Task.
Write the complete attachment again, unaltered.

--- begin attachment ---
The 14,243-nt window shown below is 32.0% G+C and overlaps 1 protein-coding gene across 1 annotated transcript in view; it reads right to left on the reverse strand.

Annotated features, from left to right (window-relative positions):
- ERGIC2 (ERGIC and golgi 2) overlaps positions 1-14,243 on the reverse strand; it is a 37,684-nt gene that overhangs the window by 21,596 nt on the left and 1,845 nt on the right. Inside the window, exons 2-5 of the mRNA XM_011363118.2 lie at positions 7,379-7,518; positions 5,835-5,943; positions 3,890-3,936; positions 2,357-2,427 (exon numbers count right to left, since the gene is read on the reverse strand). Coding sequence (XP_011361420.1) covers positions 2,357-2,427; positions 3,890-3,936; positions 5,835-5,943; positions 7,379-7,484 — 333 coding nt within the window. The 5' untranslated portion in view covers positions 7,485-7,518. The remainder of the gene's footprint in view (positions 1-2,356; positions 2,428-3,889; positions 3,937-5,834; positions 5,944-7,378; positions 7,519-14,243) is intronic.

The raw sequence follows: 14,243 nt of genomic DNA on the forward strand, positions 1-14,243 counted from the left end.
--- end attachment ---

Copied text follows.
The 14,243-nt window shown below is 32.0% G+C and overlaps 1 protein-coding gene across 1 annotated transcript in view; it reads right to left on the reverse strand.

Annotated features, from left to right (window-relative positions):
- ERGIC2 (ERGIC and golgi 2) overlaps positions 1-14,243 on the reverse strand; it is a 37,684-nt gene that overhangs the window by 21,596 nt on the left and 1,845 nt on the right. Inside the window, exons 2-5 of the mRNA XM_011363118.2 lie at positions 7,379-7,518; positions 5,835-5,943; positions 3,890-3,936; positions 2,357-2,427 (exon numbers count right to left, since the gene is read on the reverse strand). Coding sequence (XP_011361420.1) covers positions 2,357-2,427; positions 3,890-3,936; positions 5,835-5,943; positions 7,379-7,484 — 333 coding nt within the window. The 5' untranslated portion in view covers positions 7,485-7,518. The remainder of the gene's footprint in view (positions 1-2,356; positions 2,428-3,889; positions 3,937-5,834; positions 5,944-7,378; positions 7,519-14,243) is intronic.

The raw sequence follows: 14,243 nt of genomic DNA on the forward strand, positions 1-14,243 counted from the left end.